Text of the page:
The FCC announced their plan two days before Thanksgiving, ensuring that inevitable headlines like “FCC plan would give Internet providers power to choose sites customers see and use” (The Washington Post, 11/21/17), or “FCC Plan Net Neutrality Repeal in Victory for Telecoms (The New York Times, 11/21/17)” would have less impact. Similarly, the FCC scheduled their vote for December 14th, with Americans busy shopping and preparing for the holidays.

Beyond the FCC’s strategic scheduling, there remains the fact that most of our traditional major media outlets are owned by many of the same corporate conglomerates that want to get rid of net neutrality. Media watch group Media Matters looked at coverage of net neutrality from November 20 – 27th, the week following news reports of FCC commissioner Ajit Pai’s plans vote for reclassification. During the eight-day period of their study, Media Matters found that net neutrality received total of 2 minutes of coverage on CBS News, 25 seconds on ABC News (a single mention by David Muir), and zero coverage on NBC News—which is owned by Comcast, one of the leading telecommunication conglomerates pushing to repeal net neutrality. Cable news was not much better, with the exception of Rachel Maddow who devoted an entire hour-long segment to net neutrality on MSNBC.

Despite this news media blackout, millions of Americans signed petitions and submitted comments to the FCC in support of net neutrality. In 2014, led by popular online platforms like Reddit, Twitter, and Oliver’s call to arms, 3.7 million comments were submitted to the FCC, of which a New York Times analysis found only 1% were clearly against net neutrality, the rest were either for net neutrality or generally in support of a free and open internet.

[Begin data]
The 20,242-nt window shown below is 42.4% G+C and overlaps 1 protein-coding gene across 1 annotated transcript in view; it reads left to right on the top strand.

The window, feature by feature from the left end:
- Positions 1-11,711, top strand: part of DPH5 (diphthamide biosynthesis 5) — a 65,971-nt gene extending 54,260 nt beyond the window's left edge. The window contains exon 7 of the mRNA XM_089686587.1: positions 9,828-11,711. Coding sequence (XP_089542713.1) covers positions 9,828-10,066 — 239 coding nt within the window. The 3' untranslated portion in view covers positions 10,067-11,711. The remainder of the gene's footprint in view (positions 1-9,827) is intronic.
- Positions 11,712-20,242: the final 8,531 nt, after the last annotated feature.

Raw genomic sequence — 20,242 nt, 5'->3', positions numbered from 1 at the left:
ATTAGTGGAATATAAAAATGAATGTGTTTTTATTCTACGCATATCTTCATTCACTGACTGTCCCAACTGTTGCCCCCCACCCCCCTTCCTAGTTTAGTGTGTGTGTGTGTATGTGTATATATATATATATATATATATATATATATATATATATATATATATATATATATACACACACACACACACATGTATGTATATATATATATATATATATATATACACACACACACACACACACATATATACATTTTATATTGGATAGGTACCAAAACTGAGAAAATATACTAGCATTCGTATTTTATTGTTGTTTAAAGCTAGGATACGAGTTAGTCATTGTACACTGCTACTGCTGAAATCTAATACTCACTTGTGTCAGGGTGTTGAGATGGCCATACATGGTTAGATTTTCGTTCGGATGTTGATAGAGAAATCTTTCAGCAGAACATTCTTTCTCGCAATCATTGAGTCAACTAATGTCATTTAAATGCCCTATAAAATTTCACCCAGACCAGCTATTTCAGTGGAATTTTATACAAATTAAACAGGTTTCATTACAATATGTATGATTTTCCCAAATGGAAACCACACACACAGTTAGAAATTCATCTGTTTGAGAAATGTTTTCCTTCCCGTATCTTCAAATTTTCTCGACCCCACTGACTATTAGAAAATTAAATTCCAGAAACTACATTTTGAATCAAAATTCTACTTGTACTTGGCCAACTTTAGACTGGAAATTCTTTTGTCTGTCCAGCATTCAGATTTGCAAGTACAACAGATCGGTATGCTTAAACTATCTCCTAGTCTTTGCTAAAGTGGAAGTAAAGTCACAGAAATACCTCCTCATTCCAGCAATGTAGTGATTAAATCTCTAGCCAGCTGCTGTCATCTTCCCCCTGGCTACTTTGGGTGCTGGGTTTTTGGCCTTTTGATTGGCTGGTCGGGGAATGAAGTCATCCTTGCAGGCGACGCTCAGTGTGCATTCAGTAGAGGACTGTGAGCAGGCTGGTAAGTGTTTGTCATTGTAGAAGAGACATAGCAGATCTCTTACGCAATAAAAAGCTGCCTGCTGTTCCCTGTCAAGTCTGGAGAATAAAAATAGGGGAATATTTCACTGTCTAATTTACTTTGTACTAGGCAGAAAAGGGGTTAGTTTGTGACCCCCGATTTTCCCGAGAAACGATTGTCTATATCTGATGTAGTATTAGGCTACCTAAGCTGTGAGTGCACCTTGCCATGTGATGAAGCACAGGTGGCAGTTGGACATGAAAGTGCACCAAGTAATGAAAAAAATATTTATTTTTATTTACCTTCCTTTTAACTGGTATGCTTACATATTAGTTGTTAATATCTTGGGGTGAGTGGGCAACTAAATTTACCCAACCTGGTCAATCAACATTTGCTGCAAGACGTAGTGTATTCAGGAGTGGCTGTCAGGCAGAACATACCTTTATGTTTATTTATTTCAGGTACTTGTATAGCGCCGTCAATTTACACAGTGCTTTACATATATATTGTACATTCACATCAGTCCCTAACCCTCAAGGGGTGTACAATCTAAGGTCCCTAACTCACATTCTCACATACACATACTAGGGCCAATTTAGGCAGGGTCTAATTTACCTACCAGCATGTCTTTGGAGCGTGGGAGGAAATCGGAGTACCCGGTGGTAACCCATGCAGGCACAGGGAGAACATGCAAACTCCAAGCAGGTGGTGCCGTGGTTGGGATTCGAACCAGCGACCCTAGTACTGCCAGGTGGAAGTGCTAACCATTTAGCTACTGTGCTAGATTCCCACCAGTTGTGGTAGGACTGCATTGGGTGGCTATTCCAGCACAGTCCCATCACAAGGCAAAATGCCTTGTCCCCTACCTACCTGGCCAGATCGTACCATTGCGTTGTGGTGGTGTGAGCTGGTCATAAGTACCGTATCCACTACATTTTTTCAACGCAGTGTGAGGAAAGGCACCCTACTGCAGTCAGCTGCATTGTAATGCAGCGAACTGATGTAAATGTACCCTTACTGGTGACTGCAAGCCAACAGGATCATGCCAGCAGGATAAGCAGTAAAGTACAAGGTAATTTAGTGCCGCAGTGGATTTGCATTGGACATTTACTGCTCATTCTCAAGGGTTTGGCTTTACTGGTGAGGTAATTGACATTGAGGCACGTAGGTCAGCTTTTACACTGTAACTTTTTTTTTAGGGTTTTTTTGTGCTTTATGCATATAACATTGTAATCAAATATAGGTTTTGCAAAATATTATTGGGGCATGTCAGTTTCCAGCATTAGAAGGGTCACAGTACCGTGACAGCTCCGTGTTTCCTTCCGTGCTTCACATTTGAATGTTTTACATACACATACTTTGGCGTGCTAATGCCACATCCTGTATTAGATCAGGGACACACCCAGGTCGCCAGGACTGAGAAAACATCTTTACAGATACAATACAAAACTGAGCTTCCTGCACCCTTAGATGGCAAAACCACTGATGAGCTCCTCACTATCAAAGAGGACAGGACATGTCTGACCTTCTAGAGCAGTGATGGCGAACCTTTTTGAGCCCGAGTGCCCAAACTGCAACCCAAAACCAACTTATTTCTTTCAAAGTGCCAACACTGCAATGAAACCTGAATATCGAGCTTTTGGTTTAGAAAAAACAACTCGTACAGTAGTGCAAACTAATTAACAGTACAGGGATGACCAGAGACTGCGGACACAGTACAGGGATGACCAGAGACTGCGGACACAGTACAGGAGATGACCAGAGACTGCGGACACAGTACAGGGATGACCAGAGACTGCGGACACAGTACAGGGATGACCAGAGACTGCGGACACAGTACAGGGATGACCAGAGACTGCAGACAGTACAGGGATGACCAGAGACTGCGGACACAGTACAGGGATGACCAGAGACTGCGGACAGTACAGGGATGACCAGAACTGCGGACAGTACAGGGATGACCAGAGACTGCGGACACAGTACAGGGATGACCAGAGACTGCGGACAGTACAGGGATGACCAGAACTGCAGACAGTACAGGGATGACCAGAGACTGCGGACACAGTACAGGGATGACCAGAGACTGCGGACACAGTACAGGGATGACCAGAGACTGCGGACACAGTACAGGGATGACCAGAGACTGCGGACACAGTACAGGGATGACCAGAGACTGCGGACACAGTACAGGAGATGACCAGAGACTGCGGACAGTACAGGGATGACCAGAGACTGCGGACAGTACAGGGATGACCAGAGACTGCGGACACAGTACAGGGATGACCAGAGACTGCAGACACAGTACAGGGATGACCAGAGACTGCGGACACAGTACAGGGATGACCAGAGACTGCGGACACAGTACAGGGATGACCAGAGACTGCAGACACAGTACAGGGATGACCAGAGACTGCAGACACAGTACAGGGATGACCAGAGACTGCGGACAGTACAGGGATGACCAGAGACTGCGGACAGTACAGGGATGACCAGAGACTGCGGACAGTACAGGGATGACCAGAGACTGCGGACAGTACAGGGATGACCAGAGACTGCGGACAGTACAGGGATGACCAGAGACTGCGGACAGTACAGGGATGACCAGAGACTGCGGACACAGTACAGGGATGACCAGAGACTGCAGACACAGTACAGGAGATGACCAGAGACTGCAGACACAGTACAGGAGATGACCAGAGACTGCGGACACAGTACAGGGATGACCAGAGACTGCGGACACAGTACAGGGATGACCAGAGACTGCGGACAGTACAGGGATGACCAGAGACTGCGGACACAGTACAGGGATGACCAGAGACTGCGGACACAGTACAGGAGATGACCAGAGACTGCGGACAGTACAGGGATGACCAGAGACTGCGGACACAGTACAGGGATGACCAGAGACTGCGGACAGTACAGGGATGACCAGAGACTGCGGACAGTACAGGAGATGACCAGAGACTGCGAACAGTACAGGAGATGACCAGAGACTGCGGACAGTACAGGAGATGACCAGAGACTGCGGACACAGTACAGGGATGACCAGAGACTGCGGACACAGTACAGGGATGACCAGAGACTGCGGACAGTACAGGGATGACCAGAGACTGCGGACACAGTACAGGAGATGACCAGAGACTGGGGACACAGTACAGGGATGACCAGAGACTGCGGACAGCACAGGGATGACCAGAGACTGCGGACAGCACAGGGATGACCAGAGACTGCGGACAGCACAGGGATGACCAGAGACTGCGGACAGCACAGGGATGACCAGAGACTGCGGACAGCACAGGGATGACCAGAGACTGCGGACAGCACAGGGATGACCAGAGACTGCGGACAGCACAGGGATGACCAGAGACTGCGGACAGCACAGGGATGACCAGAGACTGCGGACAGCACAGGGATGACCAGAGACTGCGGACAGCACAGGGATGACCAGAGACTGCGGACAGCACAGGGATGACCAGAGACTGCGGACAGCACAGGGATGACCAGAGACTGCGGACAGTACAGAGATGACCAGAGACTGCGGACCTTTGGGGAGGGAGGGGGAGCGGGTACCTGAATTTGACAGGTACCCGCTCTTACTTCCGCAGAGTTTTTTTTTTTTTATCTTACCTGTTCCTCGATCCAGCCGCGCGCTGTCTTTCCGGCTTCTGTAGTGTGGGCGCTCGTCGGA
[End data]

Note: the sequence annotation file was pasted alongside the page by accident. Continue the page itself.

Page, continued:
Since Pai took over as chairman of the FCC and signaled his intent to gut net neutrality, millions of more comments have been submitted to the FCC, a number so high it drew concerns over the use of bots and potential abuse. New York Attorney General Eric Schneiderman launched an investigation into a possible massive scheme to corrupt the FCC’s comment system, including over a million comments submitted under fake names, and almost half a million that originate from Russian email addresses. FCC commissioner Jessica Rosenworcel along with 28 senators had called for a delay in voting to give the investigation more time.

The glaring lack of public support for killing net neutrality, along with Pai’s refusal to contend with the FCC’s broken and corrupted comments system before voting sets a dangerous precedent for other Trump controlled federal agencies, make sweeping decisions without a working system for accounting for public comments and input.

President Trump, unsurprisingly, appears to have no clue what net neutrality is and hasn’t said much about it publicly, except a single 2014 tweet in which he wrote “Obama’s attack on the internet is another top down power grab. Net neutrality is the Fairness Doctrine. Will target conservative media” – none of which makes any sense. According to a more recent statement by then-press secretary Sean Spicer in March, president Trump pledged to reverse the net neutrality decision, due to what Spicer described as the “overreach” of Obama-era rule making.

To say that Trump’s FCC is acting with complete disregard for public input would not be an exaggeration. Where exactly is there an identifiable anti-net neutrality grassroots movement? The numerous grass-roots organizations that work to protect net neutrality have tens of thousands of supporters and have collected signatures and hosted rallies for years, organizations like Free Press, Electronic Frontier Foundation, and Fight for the Future, but nothing even remotely equivalent exists in support of dismantling net neutrality.

Faced with losing net neutrality, activists organized hundreds of protests in all 50 states, generated over 6 million tweets, and inundated Congress with phone calls, yet, with Trump’s blessing, Pai’s FCC acted unilaterally to dismantle net neutrality.

That millions of Americans continue to care about net neutrality, an issue seemingly so technical and impersonal, is testament to grassroots activism and democratic participation, much of it fostered by the free and open internet net neutrality is meant to protect. That the Trump administration and Ajit Pai’s FCC have decided to act without care or concern for the public will is a deeply troubling sign of how unresponsive the current administration is to the democratic process.